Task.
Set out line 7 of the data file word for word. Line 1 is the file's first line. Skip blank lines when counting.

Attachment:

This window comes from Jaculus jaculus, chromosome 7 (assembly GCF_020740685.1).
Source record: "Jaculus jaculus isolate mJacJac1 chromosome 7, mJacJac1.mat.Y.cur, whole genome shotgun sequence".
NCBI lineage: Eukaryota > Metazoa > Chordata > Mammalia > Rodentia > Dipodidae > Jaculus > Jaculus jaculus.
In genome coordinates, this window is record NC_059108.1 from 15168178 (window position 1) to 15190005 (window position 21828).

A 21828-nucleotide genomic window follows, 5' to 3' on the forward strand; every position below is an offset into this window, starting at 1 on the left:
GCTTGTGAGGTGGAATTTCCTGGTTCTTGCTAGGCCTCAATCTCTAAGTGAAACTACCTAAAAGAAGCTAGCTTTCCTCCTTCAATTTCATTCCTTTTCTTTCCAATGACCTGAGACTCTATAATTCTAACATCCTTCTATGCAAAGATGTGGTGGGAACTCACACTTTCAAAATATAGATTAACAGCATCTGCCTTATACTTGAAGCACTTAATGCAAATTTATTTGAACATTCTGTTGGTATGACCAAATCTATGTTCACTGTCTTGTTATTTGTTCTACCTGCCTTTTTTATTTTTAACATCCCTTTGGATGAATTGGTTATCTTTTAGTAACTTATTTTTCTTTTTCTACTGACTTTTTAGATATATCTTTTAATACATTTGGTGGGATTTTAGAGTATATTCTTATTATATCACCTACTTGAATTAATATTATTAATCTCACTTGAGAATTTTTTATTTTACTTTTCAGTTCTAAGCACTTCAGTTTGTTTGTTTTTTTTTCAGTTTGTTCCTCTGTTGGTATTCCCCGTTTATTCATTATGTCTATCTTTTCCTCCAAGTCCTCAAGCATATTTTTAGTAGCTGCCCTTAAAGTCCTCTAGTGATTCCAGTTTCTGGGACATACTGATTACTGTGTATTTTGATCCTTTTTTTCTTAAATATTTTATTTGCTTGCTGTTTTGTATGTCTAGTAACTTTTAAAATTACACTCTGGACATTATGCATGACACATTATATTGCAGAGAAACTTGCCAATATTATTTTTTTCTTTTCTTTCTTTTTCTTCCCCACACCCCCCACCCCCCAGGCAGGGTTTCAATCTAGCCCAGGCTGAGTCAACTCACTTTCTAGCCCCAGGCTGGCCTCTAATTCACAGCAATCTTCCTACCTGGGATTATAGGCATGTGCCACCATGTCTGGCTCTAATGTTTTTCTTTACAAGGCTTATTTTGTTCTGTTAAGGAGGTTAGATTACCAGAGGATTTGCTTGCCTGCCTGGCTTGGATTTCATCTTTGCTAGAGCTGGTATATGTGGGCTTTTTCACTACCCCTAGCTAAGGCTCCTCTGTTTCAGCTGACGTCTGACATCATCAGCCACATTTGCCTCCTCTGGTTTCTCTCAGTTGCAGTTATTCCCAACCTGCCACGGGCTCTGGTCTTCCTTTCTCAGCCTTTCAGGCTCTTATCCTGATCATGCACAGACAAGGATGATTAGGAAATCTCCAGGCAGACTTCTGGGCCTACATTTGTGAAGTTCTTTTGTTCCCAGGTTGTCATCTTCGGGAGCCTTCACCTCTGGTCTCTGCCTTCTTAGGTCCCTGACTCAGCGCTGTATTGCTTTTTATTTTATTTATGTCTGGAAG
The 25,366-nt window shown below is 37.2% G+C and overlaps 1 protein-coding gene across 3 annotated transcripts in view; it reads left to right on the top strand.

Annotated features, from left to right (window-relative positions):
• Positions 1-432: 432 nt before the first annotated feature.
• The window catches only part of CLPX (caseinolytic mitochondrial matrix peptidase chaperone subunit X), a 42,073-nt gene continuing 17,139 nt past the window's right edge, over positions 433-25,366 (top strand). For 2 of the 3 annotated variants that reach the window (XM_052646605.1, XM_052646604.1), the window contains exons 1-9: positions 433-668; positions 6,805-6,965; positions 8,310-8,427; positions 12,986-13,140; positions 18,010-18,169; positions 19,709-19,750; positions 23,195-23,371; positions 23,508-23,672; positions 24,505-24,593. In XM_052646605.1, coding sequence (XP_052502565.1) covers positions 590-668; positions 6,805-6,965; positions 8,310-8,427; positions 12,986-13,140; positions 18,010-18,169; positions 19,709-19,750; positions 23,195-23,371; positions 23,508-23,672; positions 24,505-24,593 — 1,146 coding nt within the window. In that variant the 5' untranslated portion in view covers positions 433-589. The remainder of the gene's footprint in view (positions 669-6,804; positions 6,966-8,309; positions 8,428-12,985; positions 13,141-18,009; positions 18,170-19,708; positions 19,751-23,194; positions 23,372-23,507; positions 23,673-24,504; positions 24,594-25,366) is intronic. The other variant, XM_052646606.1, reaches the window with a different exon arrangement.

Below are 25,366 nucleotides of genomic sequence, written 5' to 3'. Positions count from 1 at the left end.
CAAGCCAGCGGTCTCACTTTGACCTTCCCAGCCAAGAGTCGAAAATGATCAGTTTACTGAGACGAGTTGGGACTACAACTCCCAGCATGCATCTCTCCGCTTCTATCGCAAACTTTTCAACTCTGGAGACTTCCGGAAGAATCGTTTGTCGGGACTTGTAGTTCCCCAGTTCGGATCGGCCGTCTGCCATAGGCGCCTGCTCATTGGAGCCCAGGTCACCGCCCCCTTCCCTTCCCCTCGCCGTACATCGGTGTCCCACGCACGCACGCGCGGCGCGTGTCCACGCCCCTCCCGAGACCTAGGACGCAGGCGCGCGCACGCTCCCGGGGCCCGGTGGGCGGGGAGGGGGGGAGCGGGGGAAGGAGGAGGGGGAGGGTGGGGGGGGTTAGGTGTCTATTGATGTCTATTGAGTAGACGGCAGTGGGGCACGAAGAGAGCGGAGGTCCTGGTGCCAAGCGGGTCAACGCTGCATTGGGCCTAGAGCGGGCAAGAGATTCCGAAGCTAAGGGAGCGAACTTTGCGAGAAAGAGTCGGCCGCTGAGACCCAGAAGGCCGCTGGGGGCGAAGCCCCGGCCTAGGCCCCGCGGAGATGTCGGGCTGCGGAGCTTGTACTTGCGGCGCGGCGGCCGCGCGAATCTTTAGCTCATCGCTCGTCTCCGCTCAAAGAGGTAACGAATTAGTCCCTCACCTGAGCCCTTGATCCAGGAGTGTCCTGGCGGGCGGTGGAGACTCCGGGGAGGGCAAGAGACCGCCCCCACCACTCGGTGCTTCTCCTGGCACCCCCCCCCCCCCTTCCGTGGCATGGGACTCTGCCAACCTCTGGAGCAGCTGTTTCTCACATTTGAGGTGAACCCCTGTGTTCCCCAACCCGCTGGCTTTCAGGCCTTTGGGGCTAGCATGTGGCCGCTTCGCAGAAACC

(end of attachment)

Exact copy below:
The 25,366-nt window shown below is 37.2% G+C and overlaps 1 protein-coding gene across 3 annotated transcripts in view; it reads left to right on the top strand.